|Home | About | Journals | Submit | Contact Us | Français|
Functional protein analysis often calls for lengthy, laborious in vivo protein expression and purification, and can be complicated by the lack of stability of the purified protein. In this study, we demonstrate the feasibility of a simplified procedure for functional protein analysis on magnetic particles using cell-free protein synthesis of the catalytic subunit of human cAMP-dependent protein kinase as a HaloTag® fusion protein. The cell-free protein synthesis systems provide quick access to the protein of interest, while the HaloTag technology provides efficient, covalent protein immobilization of the fusion protein, eliminating the need for further protein purification and minimizing storage-related stability issues. The immobilized cPKA fusion protein is assayed directly on magnetic beads and can be used in inhibitor analyses. The combination of rapid protein synthesis and capture technologies can greatly facilitate the process of protein expression and activity screening, and therefore, can become a valuable tool for functional proteomics studies.
The field of proteomics requires protein expression for structural and functional studies. Cell-free protein expression systems, also known as in vitro translation systems, are alternatives to cell-based protein expression methods. The advantages of cell-free approaches include (1) no requirement for cell culture making them faster and easier to use, (2) the ability to express proteins that are difficult or toxic to express in cell culture, and (3) an open format that allows for the addition of auxiliary components such as labels that can facilitate downstream detection or applications such as structural analyses. They are amenable to the synthesis of many proteins in parallel allowing for the quick screening of constructs for protein expression. Also, any storage-related stability issues can be minimized by synthesizing the target protein immediately prior to analysis.
The most commonly used cell-free extracts are based on rabbit reticulocytes and E. coli extracts. Additionally, extracts made from wheat germ and insect cells are also commercially available. Some extracts function purely as translation systems and require the addition of RNA templates. Other extracts contain components for transcription, permitting the reactions to begin when a DNA template is present. These coupled transcription/translation systems (TNT® systems) eliminate the need to produce and purify RNA, further simplifying and speeding the cell-free protein expression process.
In vitro translation systems have been used to study protein function, especially to map domains involved in protein-protein interactions1. In this study we wanted to show the feasibility of using cell-free extracts to study enzymatically active proteins. We chose a human kinase, the catalytic subunit of human cAMP-dependent protein kinase (cPKA), as our model protein. PKA was chosen because sensitive PKA activity assays, known inhibitors and purified recombinant PKA, which could be used as a positive activity control, were obtainable.
Four commercially available cell-free extracts were used for cPKA protein expression and then compared with respect to expression levels and activity. These were the TNT® T7 Quick Coupled Transcription/ Translation System based on rabbit reticulocyte lysates (RR),1,2 the TNT® SP6 High-Yield Protein Expression System made from wheat germ embryo extracts (WG),3,4 the TNT® T7 Insect Cell Extract Protein Expression System prepared from lysates of Sf21 cells (ICE)5,6 and the bacterial S30 T7 High-Yield Protein Expression System (S30).7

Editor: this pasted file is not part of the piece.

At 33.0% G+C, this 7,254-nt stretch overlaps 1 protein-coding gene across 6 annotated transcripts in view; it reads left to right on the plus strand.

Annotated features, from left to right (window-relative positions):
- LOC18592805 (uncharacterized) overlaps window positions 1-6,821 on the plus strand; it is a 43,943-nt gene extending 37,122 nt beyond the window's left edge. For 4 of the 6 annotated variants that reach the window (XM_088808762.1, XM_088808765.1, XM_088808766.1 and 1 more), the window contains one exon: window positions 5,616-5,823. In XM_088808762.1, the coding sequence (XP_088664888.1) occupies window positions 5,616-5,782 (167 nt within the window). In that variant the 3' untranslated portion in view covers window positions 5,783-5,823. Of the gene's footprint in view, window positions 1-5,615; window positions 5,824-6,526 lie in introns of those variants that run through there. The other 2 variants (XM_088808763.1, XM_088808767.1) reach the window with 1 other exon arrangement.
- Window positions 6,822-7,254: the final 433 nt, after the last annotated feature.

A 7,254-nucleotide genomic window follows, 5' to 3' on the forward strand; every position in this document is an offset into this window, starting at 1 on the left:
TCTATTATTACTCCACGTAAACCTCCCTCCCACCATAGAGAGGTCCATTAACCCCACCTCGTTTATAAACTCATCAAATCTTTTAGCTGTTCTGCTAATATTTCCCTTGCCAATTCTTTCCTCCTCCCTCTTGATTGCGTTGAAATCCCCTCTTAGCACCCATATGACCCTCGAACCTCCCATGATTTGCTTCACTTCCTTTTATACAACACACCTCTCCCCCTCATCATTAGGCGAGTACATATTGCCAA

To capture cPKA from the protein translation reaction, it was expressed as a fusion protein containing a purification tag. The HaloTag® Technology was chosen for this purpose because it enables rapid, specific, covalent and oriented binding of HaloTag fusion protein to solid surfaces.8,9 The HaloTag protein is a genetically engineered version of a hydrolase enzyme. The modified protein forms a covalent bond with its substrate, enabling protein labeling or immobilization when the substrate is attached to a label, such as a fluorophore, or solid surface, respectively. Therefore, when HaloTag protein (MW 34 kDa) is used as a fusion tag, the fusion protein can be labeled or captured. Vectors containing the HaloTag coding region and specifically designed for cell-free expression were used to express the cPKA fusion proteins.
In this study cPKA fusion protein was expressed in cell free reactions, monitored for detection levels, captured directly from the cell-free expression reaction and tested for activity (Fig. 1). The kinase was active and inhibited by known inhibitors. cPKA-HaloTag fusion protein expressed in wheat germ extracts has previously been shown to be functional.9 In this instance the kinase was assayed after covalent capture onto glass slides that had been activated with ligand specific for the HaloTag moiety.9 The present study expands this finding by comparing the expression and activity of cPKA in multiple cell-free extracts and examining its ability to be inhibited by known PKA inhibitors while attached to magnetic particles. The HaloTag technology has also been used for the functional immobilization of another kinase, a plant receptorlike kinase, for the purposes of ligand identification. 10 The HaloTag fusion of the plant receptor-like kinase, expressed in tobacco cells and captured on HaloLink resin, was shown to be active and useful for monitoring ligand-receptor interactions. 10 As cell-free systems are able to rapidly produce proteins in comparison to other protein expression methods, they are useful for rapid screening of multiple proteins. Iffland et al used in vitro translation in wheat germ extracts to produce multiple phosphodiesterase active site mutants.11 The His 6-tagged mutants were captured on nickel-chelating resin and characterized in enzymatic assays.11 Together these studies demonstrate the usefulness of combining cell-free synthesis methods, for rapid functional protein production, with immobilization technologies, to eliminate the need for lengthy purification, when conducting enzymatic activity assays.